Usually when a director drops his calling card, he has a few minor credits on his IMDB resume before that. But Andrew Patterson’s resume is empty other than “The Vast of Night” (Amazon Prime); the same goes for writers James Montague and Craig W. Sanger. The film itself shows few signs of being helmed by first-timers, and not only in the sense of professionalism, but more importantly in its original sense of style.
“The Vast of Night” brings us to Cayuga, New Mexico, in the late 1950s on the night of a high school basketball game. Cinematographer M.I. Littin-Menz sweeps his lens through the warm-ups – with players and cheerleaders in vintage attire, and a crowd filing in – as we meet our two leads: young radio DJ Everett (Jake Horowitz) and student Fay (Sierra McCormick), on her way to her shift operating the town’s telephone switchboard.
In what gives the illusion of an unbroken shot, Everett and Fay march around the parking lot trying out Fay’s new tape recorder, and then they walk across town to Fay’s switching station. The girl breathlessly tells the boy about what she has read in the latest science magazines. Everett says some of it sounds plausible – but not the concept of cellphones.
“The Vast of Night” is a heart-aching time capsule. Fay is amazed by hearing her own voice played back to her. She walks or runs everywhere, even when Everett has a car nearby; she forgets that a car is an option. The whole town is at the game except for a few oddballs and people who have jobs like Fay’s and Everett’s. There’s no live broadcast of the game, because there’s no equipment for that, but Everett notes that it’ll be a popular replay tomorrow: Yes, people will know the outcome, but they love hearing their kids’ name on the radio.
Patterson makes the unusual decision to follow Everett and Fay from a dark, hazy distance. We don’t get a good look at these fresh-faced youths until they are at their work stations, and then the actors truly pull off long, unbroken shots. Fay deals with calls about a strange noise over the airwaves. Everett takes calls about the noise, including one from Billy (the voice of Bruce Davis), who recalls it from his Army days. The pleasure is in the details, as we see how the switchboard and the radio board operate.
“The Vast of Night” unfolds roughly in real time, yet it’s intense rather than a slow burn over its 91 minutes. I would’ve liked it to slow down more; it’s sometimes jittery as Fay and Everett constantly react, hardly ever getting a chance to stop and think. There are some lightning-fast cute moments between them – like when Fay’s face falls in response to Everett’s dream to leave town for a better radio gig — but we don’t get to absorb this relationship.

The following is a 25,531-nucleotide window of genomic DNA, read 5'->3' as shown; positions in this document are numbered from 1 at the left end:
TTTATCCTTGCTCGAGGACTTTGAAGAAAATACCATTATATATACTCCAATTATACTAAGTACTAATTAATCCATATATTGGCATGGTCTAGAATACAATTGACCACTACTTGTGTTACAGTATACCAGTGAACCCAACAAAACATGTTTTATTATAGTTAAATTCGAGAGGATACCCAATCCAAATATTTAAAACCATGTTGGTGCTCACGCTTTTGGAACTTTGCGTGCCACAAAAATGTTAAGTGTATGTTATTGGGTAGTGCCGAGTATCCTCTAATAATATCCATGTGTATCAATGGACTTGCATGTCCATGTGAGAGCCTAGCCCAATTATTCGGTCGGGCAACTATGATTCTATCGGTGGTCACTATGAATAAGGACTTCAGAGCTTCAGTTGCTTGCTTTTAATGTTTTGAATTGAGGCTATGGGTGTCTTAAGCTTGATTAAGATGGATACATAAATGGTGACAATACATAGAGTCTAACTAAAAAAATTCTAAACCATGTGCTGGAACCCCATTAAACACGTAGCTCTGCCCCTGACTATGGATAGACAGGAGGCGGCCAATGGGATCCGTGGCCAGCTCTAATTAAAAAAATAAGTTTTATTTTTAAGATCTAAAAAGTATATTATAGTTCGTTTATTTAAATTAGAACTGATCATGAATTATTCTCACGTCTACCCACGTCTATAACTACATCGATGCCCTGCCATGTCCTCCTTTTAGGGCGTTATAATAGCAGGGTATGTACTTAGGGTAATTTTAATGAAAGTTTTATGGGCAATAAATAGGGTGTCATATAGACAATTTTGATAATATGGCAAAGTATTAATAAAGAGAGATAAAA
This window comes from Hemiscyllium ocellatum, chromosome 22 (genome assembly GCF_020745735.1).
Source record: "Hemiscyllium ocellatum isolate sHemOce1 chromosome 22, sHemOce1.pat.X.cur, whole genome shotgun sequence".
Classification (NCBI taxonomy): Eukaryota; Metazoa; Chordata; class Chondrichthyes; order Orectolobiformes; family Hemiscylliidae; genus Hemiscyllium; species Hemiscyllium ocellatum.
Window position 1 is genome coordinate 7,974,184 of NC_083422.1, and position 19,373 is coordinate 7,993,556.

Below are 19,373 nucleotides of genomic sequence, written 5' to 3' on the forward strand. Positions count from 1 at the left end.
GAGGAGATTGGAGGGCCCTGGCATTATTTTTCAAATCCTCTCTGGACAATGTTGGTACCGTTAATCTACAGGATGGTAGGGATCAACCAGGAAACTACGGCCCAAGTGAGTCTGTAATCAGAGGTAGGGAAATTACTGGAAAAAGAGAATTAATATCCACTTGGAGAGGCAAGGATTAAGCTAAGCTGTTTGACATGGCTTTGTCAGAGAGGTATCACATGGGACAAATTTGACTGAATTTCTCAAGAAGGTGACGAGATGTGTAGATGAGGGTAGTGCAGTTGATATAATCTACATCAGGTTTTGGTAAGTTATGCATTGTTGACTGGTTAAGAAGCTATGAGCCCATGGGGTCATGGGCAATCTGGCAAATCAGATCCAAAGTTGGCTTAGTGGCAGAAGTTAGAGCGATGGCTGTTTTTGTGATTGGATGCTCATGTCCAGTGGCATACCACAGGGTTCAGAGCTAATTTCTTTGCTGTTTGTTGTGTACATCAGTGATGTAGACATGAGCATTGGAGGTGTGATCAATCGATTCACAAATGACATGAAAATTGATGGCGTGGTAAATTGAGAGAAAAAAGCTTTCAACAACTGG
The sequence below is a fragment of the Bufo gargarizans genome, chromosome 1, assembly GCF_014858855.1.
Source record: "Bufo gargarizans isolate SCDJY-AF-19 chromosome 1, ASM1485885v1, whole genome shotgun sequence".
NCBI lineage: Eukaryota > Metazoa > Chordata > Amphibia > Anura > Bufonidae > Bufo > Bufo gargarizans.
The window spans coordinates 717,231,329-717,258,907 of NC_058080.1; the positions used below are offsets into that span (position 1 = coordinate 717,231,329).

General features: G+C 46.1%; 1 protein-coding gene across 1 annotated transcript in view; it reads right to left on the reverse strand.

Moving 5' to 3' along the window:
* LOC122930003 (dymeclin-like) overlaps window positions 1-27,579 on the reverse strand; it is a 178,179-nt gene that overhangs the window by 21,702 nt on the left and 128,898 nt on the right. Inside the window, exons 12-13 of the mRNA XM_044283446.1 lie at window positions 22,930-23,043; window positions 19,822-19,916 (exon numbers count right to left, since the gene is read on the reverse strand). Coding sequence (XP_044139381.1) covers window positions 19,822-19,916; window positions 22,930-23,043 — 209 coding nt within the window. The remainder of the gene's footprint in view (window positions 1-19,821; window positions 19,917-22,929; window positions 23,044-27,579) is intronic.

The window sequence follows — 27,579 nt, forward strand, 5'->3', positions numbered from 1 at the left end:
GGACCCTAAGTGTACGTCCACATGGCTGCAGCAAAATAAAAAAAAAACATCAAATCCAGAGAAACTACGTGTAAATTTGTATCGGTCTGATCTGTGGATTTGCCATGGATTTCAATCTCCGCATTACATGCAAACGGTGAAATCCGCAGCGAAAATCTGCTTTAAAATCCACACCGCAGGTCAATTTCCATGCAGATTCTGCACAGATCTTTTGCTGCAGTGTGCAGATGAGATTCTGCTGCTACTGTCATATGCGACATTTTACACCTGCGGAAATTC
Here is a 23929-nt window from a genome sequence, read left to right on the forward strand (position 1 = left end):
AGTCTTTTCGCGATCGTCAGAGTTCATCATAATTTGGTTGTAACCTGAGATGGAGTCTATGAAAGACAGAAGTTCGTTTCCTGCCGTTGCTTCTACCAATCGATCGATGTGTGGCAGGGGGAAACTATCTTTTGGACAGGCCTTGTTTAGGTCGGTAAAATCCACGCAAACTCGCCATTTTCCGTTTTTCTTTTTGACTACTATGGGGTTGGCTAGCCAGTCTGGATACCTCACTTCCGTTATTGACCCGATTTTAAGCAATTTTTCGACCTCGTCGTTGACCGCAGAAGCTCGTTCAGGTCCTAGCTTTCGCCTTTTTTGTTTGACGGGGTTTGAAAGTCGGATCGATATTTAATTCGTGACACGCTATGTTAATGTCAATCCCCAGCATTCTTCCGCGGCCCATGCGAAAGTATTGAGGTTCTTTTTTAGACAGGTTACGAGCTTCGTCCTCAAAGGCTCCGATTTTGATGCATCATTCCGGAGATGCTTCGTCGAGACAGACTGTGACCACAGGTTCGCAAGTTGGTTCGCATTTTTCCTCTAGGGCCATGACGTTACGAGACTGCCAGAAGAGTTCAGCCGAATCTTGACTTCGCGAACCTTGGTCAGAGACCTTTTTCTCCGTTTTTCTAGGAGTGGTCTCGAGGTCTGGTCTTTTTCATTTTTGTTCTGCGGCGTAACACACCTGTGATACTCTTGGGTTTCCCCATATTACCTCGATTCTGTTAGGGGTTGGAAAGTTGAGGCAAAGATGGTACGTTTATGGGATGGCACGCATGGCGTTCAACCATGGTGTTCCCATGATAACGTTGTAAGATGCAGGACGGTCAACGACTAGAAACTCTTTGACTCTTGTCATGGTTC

Later, old shut-in Mabel (Gail Cronauer) gives a spree of exposition as she chronicles the loss of her child to an alien abduction; the tale and actress are good enough to allow the breaking of the “show, don’t tell” rule. Not just info-dumps, Billy’s and Mabel’s stories illustrate the times. Their stories haven’t been believed because he is black and she is a woman who had a child out of wedlock. Indeed, Billy says the construction crew for housing a flying saucer (the Roswell UFO of 1947?) was all blacks and Mexicans. The government knows those people won’t be believed.
“The Vast of Night” is an odd mix of high- and low-budget traits. The leads are young but experienced professionals, everything about the design takes us to the period, and the few special effects shots are solid. Perhaps money was saved with the hazy look, although it also happens to be a good choice, as I can imagine all of this being captured on an unearthed reel-to-reel tape.
The decision to frame the movie as an episode of “Paradox Theater” – complete with a “Twilight Zone”-esque introduction – is off point. The topic fits with old SF TV, but nothing about the style does.
And the topic won’t be gripping to most 2020 viewers. That said, Patterson gets close to refreshing this old trope. This was a decade before the moon landing, and the idea of aliens in the sky was plausible. Patterson sells the flying saucer notion to 1950s viewers rather than 2020 viewers, counting on us having been pulled back 60 years by the filmmaking. He comes close to achieving it, but the story remains the weakest part of this otherwise remarkable calling card.